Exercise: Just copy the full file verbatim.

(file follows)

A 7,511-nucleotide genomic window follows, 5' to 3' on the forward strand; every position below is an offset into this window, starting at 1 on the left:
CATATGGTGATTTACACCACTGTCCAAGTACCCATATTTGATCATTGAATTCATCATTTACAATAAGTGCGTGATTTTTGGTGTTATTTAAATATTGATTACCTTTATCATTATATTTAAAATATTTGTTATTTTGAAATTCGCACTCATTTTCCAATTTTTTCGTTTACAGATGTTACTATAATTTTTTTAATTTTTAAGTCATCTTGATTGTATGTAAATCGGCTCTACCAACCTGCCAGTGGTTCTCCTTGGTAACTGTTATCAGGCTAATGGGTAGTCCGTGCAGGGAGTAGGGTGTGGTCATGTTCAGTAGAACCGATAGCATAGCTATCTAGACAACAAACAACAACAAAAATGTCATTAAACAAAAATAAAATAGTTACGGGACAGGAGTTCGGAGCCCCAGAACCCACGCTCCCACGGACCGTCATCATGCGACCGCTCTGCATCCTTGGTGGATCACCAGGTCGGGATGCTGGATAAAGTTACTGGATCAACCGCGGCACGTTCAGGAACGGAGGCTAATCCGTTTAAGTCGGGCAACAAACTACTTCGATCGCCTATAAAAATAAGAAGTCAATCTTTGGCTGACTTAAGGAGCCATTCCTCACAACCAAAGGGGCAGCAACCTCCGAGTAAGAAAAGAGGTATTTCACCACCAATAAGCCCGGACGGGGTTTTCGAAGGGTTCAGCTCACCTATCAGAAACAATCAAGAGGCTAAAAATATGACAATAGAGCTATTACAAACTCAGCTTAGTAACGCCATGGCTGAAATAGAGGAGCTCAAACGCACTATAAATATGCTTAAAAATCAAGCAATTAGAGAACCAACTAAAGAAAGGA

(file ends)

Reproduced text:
A 7,511-nucleotide genomic window follows, 5' to 3' on the forward strand; every position below is an offset into this window, starting at 1 on the left:
CATATGGTGATTTACACCACTGTCCAAGTACCCATATTTGATCATTGAATTCATCATTTACAATAAGTGCGTGATTTTTGGTGTTATTTAAATATTGATTACCTTTATCATTATATTTAAAATATTTGTTATTTTGAAATTCGCACTCATTTTCCAATTTTTTCGTTTACAGATGTTACTATAATTTTTTTAATTTTTAAGTCATCTTGATTGTATGTAAATCGGCTCTACCAACCTGCCAGTGGTTCTCCTTGGTAACTGTTATCAGGCTAATGGGTAGTCCGTGCAGGGAGTAGGGTGTGGTCATGTTCAGTAGAACCGATAGCATAGCTATCTAGACAACAAACAACAACAAAAATGTCATTAAACAAAAATAAAATAGTTACGGGACAGGAGTTCGGAGCCCCAGAACCCACGCTCCCACGGACCGTCATCATGCGACCGCTCTGCATCCTTGGTGGATCACCAGGTCGGGATGCTGGATAAAGTTACTGGATCAACCGCGGCACGTTCAGGAACGGAGGCTAATCCGTTTAAGTCGGGCAACAAACTACTTCGATCGCCTATAAAAATAAGAAGTCAATCTTTGGCTGACTTAAGGAGCCATTCCTCACAACCAAAGGGGCAGCAACCTCCGAGTAAGAAAAGAGGTATTTCACCACCAATAAGCCCGGACGGGGTTTTCGAAGGGTTCAGCTCACCTATCAGAAACAATCAAGAGGCTAAAAATATGACAATAGAGCTATTACAAACTCAGCTTAGTAACGCCATGGCTGAAATAGAGGAGCTCAAACGCACTATAAATATGCTTAAAAATCAAGCAATTAGAGAACCAACTAAAGAAAGGA